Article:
Project MGA: Part 1 – The Introduction
After turning heads at the 2016 Classic Motor Show, Mike Brewer’s Project MGA is ready to go, but first TV’s Wheeler Dealer lifts the lid on why he wanted to tackle an MGA in the first place…
His TV shows have seen him tackle everything from a Mini Cooper to a Dodge Charger but Mike’s always had a special affection for MG and in particular, the MGA.
“Of all the cars MG have ever built, the MGA is for me, the best. Now don’t get me wrong – I can see the appeal in a Triple M, I know the MGB tends to be people’s go-to MG and I’ve enjoyed a ZR 160 or two in my time, but for me, the MGA is the one,” says Mike. “With the MGA it’s got such a great story with it – from the legendary EX cars that entered into Le Mans, the twin-cam, even Elvis owned one – there’s something really special about the A.”
“Those gorgeous lines that Syd Enever sketched all those years ago just seem to get better and better every year – from the moment we sold the MGA on Wheeler Dealers I’ve wanted to do another one.”
Mike joined the MGCC in 2015, after hosting at MGLive!. “I had a great time at MGLive! and people loved seeing the MGA we’d done on TV at the show, so this time I wanted to do it for myself and share the project with other members of the Club and in the kind of depth that an hour on the telly just won’t allow.”
While the idea of doing an MG project was something Mike was interested in, he didn’t go out looking for something to restore. “I found the car in California – it was rough but solid thanks to the climate – and at some point, had been resprayed in yellow. I was so pleased to have another A and was quite happy to keep it just the way it was and so shipped it back to England. It was whilst reading Safety Fast! I saw some of the MGAs in there and started to think about getting members of the Club to give me their opinion on it – restore it, or leave it as it is.”
The A featured on the Club’s stand at the Classic Motor Show in November, with Mike asking show-goers to vote whether to restore the car, or keep it ‘as found’. “I knew there’d be people out there that wanted it kept as it was,” says Mike. “I met plenty of them at the show, but once they saw that the car wasn’t original, that changed a lot of people’s minds.”
After the show, Mike brought the car to Kimber House, putting it on display in the John Thornley Suite. “Bringing it back to Abingdon was pretty special,” he says. “Even more so when you think that the Club’s HQ is so close to the old factory site – it really was like bringing her home!”
Once the votes were totted up, over 60% of people had gone with restoring the car and so Mike began to look for the right partners to work with on the project. “The A is a bit special because unlike say the MGB or Midget, not everything is available off the shelf and there has to be a budget for the project. I spoke with the guys at Kimber House and some other friends who’ve restored their MGs and the name that people kept coming back with was Moss Europe, so they seemed to be the people to speak to and were interested in getting involved with the project so it tied up nicely.”
With a parts supplier sorted, Mike turned his attention to someone to help him rebuild the car. “With my commitments to filming, there’s no way I can do this one in my lock-up at home and we didn’t want to do one on the show as we’d already done an A,” recalls Mike.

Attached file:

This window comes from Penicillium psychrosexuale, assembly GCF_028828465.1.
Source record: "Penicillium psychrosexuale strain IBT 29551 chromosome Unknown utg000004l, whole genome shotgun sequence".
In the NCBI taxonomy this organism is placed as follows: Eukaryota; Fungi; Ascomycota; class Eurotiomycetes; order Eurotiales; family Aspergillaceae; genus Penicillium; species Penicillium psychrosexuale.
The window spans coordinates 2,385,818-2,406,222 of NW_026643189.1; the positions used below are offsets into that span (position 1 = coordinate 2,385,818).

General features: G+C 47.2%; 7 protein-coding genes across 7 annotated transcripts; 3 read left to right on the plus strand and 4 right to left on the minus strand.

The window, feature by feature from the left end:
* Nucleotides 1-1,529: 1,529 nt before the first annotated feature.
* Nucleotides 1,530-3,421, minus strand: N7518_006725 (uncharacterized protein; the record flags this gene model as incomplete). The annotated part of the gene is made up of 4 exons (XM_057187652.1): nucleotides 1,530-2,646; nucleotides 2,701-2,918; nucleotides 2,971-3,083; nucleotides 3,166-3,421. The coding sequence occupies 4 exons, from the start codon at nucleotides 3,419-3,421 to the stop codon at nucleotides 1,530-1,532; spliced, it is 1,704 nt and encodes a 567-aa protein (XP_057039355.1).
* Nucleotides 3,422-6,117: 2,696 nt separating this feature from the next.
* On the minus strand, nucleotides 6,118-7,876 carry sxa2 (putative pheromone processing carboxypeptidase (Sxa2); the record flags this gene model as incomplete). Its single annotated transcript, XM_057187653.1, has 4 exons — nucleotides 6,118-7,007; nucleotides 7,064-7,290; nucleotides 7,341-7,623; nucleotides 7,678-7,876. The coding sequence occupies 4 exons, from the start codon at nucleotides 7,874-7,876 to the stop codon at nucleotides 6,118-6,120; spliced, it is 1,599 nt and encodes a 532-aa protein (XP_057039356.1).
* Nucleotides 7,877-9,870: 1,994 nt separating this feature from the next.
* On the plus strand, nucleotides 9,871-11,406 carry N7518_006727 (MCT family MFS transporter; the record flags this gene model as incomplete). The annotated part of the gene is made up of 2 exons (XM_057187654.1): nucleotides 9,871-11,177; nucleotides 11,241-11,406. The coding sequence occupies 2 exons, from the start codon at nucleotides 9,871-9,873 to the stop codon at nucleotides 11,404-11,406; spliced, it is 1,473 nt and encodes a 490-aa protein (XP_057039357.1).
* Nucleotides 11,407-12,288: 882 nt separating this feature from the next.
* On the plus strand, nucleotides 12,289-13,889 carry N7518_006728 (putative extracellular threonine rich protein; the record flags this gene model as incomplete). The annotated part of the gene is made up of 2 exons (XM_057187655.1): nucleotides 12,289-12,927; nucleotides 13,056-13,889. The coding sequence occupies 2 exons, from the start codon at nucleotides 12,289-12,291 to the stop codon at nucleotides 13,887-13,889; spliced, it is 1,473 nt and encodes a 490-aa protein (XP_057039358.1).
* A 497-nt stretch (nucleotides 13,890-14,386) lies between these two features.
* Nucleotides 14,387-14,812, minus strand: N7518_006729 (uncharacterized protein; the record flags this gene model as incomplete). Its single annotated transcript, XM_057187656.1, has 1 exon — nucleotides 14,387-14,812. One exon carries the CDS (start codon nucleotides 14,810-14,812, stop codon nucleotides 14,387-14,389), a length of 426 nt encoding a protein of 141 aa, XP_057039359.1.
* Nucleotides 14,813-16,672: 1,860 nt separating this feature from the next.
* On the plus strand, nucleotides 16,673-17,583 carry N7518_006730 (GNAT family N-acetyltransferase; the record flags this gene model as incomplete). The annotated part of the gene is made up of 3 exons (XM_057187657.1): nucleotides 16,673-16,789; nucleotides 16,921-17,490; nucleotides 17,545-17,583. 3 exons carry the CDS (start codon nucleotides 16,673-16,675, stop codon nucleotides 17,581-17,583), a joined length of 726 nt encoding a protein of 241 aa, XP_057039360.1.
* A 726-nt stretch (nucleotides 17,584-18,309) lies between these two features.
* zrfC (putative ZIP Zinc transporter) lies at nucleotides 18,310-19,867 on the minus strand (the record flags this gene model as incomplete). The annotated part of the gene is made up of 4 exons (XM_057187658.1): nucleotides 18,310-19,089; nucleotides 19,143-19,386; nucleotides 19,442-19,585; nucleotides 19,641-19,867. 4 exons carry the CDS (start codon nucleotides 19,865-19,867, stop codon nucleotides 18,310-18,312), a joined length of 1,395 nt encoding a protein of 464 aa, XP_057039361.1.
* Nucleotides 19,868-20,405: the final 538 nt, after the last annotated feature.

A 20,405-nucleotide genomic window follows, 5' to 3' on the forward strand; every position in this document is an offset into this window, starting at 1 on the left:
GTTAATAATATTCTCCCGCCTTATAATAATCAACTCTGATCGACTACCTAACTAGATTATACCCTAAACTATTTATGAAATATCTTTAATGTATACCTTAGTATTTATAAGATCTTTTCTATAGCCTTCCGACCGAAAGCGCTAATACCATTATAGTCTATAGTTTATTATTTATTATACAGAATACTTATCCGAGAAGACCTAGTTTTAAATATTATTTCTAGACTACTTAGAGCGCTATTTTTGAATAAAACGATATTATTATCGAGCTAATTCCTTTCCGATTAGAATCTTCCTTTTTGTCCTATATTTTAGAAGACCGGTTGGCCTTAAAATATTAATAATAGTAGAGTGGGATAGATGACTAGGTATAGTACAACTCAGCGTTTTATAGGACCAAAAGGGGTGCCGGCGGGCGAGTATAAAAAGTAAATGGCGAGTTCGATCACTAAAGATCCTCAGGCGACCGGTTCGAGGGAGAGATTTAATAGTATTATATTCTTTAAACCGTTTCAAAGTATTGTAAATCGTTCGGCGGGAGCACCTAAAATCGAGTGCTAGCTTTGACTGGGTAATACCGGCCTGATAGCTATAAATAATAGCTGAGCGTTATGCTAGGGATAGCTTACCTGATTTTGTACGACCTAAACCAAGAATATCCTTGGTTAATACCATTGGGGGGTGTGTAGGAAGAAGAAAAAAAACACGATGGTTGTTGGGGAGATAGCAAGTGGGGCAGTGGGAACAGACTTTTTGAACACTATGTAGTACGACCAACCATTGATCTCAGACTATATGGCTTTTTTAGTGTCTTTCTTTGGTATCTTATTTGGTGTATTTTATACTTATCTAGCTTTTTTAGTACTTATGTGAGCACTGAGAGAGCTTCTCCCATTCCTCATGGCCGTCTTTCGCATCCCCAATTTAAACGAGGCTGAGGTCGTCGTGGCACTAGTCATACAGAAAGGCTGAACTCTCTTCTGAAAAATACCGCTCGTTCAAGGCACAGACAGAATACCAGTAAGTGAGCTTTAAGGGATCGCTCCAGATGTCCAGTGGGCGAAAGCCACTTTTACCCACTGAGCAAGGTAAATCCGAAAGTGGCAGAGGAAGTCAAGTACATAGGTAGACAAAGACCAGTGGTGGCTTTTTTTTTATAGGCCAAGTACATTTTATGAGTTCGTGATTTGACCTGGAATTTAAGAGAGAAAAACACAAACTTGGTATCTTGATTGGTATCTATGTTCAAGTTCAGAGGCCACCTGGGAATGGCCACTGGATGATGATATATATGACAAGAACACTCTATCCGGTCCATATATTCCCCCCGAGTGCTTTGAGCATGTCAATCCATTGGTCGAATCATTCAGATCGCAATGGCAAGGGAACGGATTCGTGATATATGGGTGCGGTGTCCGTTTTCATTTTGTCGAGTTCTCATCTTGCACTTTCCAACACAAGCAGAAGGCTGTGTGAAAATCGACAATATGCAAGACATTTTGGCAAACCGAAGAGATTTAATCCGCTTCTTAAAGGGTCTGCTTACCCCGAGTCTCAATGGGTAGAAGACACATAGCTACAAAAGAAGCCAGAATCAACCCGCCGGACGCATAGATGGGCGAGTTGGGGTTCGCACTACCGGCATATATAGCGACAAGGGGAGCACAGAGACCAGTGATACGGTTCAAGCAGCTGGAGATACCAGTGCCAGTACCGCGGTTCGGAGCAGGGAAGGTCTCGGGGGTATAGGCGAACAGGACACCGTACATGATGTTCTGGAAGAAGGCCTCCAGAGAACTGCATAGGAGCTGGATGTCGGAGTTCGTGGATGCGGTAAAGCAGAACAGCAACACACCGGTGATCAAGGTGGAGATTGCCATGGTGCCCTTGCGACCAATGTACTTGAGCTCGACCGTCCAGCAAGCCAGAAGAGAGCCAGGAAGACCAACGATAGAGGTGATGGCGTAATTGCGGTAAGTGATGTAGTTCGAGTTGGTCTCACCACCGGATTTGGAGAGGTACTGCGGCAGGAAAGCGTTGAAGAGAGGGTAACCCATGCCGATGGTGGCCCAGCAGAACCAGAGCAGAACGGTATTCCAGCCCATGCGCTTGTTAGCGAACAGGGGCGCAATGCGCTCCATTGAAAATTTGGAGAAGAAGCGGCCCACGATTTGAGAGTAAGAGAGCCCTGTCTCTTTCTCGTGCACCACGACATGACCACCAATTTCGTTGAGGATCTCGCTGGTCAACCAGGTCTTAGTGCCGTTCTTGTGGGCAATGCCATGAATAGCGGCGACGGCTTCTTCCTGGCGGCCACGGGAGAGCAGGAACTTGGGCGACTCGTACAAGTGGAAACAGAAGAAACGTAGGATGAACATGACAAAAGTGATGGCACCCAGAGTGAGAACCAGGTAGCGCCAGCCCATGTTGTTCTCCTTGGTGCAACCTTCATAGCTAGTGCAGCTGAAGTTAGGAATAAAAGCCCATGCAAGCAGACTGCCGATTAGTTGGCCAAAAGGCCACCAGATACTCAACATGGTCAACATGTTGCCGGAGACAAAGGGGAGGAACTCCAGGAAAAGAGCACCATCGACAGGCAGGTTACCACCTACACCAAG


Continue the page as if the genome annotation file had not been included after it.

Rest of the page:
An entry on the 2016 Peking to Paris rally had brought Mike in touch with Witney-based company Rally Preparation Services and although work commitments meant he hadn’t been able to enter the rally, he’d struck up a friendship with the guys – in particular MD Simon Ayris and workshop foreman Ben Harris. “Ben’s a big MG man – he’s been around MGs for years, he’s built more than a dozen different MGs, and plenty of them have been MGAs.”
Mike got in touch and as he expected, Ben and the rest of the guys at RPS were up for the challenge and Ben came to assess the car, which was now on display at the Club’s Kimber House headquarters.
Ben was happy that Mike had bought a decent basis and it would be ideal to kick things off by starting the project officially at MGLive! 2017.
“We got the car to MGLive! and the guys just went for it,” says Mike. “As more and more of the car came apart, we started to realise just how solid it was. That’s obviously the biggest benefit to a Californian car!”
Once MGLive! was over with, the A travelled back to the RPS workshop, leaving Mike to get to London, and Moss’ HQ to secure everything on Ben’s shopping list.
“We had a great day at Moss – I didn’t realise how massive the operation is – they’ve got everything there from a gear knob to a full bodyshell, it’s incredible.”
At long last Mike has everything in place for the MGA project and in the coming issues of Safety Fast!
you’ll be able to follow the car’s restoration step-by-step. “I’m keen to make sure the cars in keeping with what MG intended for it back in 1959, but I also want to see what can be done to take in some of the improvements that have been made to the B-Series engine over the past 60 years,” he adds.
“We’re going to go through every step of the resto – bodywork, engine, running gear, interior, everything. It’s a great opportunity to see what goes into a restoration,” says Mike. “Not only that, the mechanicals, the oily bits we all love – so much of that will apply to other MGs – the B, the Magnettes, they all used the B-series, so there’s loads that I hope will be of interest to the readers.”
Engine: 1588cc B-Series (non original)
Colour: Currently yellow – suspected Old English White originally